News

Minorities Build Businesses by Building Relationships

While many small companies try unsuccessfully for years to nab large contracts, Power's human capital management and technology services company won a government assignment one month after it opened its doors in 2003, thanks to a personal contact, Powers said.

Special Report on Minority Owned Businesses

After 17 years of fits and starts, LeNardo Nelson Sr. of Chicago is ready to take his triple-sided windshield wiper to market. A commercial lender at Harris Bank by day, Nelson has long dreamed of being an inventor like his father, who devised a sled with convertible wheels in the mid-1960s. But getting his wipers off the ground has taken far longer than Nelson ever imagined.

Recession Buster: Company radiates new sales

With a "no layoffs" pledge to employees, Julia Billen needed new sales to prop up her heating business.

Bringing new hope, new jobs to local economy

While many businesses remain cautious about expanding in a tough economy, entrepreneur Sandy Marsico is bucking the trend. She recently knocked down walls to expand her marketing and interactive design firm.

Entrepreneurs team up to spur local sales, jobs

Elster started Crop To Cup coffee to help support family farmers in Uganda, while Heins' Bean & Body makes health-conscious coffee and tea beverages sold in cans. Both are hoping to jump on the locally produced food bandwagon to get products made by small Chicago-based companies noticed by corporate customers.

Wind energy start-ups seek capital to power up

With momentum building for clean energy, Chicago entrepreneurs Elizabeth Iwanicki and Giovanni Bonomi say demand for their wind turbines is accelerating. Once they seal deals with prospective customers in the United States and abroad, their start-up, Tempest Wind Energy Inc., plans to add workers and move to a larger manufacturing facility, they said. We know we will get the orders. I want to bring this business to Chicago. The whole idea is to get employment here, Iwanicki said.

Chicago’s cutting-edge clean-energy firms seek funding to meet demand

AllCell, launched in 2001 with technology developed at Illinois Institute of Technology, offers a patented phase-change material technology that absorbs the heat generated from lithium batteries, making them safer and doubling their lifespan, Al-Hallaj said. The batteries are currently being used to power electric scooters and bikes, but soon will be in electric and plug-in hybrid automobiles and trucks, he said. The company has been selling to the military since 2008 and currently is working with top automakers, he said.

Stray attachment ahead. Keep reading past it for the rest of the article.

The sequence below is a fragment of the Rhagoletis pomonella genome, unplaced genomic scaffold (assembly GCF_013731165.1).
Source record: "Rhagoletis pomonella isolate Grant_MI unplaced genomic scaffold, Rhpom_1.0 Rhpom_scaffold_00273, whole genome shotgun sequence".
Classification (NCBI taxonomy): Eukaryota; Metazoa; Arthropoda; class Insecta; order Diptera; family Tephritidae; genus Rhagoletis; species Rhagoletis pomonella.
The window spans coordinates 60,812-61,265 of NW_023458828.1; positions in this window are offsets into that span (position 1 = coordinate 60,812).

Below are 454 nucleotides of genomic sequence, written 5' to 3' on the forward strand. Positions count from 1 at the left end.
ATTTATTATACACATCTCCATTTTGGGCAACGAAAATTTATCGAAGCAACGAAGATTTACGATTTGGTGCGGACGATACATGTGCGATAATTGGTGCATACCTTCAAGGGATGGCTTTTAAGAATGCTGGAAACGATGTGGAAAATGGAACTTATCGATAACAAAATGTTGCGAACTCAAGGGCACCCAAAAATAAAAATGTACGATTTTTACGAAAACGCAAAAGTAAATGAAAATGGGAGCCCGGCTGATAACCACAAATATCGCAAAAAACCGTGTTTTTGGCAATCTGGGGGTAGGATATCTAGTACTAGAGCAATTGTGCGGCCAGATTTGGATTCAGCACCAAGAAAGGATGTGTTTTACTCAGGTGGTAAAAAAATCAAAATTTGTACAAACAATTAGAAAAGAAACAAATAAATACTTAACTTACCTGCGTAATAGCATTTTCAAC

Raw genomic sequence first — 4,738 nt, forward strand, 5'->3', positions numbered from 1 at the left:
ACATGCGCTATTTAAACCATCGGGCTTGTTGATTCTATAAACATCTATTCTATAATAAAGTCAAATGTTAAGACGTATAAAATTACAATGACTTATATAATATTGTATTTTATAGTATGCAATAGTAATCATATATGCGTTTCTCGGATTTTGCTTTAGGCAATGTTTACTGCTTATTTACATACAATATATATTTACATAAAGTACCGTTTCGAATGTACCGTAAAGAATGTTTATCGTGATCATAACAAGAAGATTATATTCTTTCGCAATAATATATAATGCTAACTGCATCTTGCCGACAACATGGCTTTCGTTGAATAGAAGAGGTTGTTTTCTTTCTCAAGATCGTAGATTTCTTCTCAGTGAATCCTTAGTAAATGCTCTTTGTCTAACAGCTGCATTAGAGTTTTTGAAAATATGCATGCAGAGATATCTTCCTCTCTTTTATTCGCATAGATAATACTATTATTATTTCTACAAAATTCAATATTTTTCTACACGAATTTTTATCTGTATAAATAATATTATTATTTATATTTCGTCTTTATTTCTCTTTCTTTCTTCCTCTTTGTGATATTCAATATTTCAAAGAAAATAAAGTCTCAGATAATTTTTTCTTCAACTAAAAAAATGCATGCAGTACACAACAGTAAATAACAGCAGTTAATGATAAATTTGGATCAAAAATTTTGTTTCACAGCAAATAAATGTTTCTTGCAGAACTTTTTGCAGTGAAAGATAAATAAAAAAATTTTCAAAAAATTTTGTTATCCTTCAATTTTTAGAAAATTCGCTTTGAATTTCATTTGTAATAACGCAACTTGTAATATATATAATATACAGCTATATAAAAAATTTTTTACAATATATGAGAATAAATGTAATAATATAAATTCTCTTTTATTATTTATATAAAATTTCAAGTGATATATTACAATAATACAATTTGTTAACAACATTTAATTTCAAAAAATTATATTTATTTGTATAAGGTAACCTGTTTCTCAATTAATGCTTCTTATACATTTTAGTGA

GreatPoint Energy turns coal into clean ‘bluegas’

GreatPoint Energy takes coal, which Perlman calls the dirtiest, cheapest and most abundant fuel, and turns it into clean natural gas for all sorts of applications. Over time, the clean fuel will reduce global warming while improving health and quality of life in developing countries, Perlman said.

Latest news

Masked merchants re-open Friday at Woodfield Mall after two-month hiatus

A security guard stationed at the entrance to Woodfield Mall was prepared...
- Advertisement -

My view: Bring in the $600 weekly checks

If the federal government pledge to give unemployed workers an extra $600 a week has...

Women founders share war stories to inspire persistence

"You have what it takes to triumph. You may not know it....

Must read

- Advertisement -

You might also likeRELATED
Recommended to you

Facing the Music: Donations Feed Most Music Organizations in Chicago

Story and photos by Ann Meyer The tip jar most...

State hopes to push use-tax burden to consumers with 2010 tax form

By Claire Hoffman Medill News Service -- April 18 may have...

For resale shop owner, success arrived in multiple locations

By Ann Meyer -- The larger Elaine Krieger's business gets,...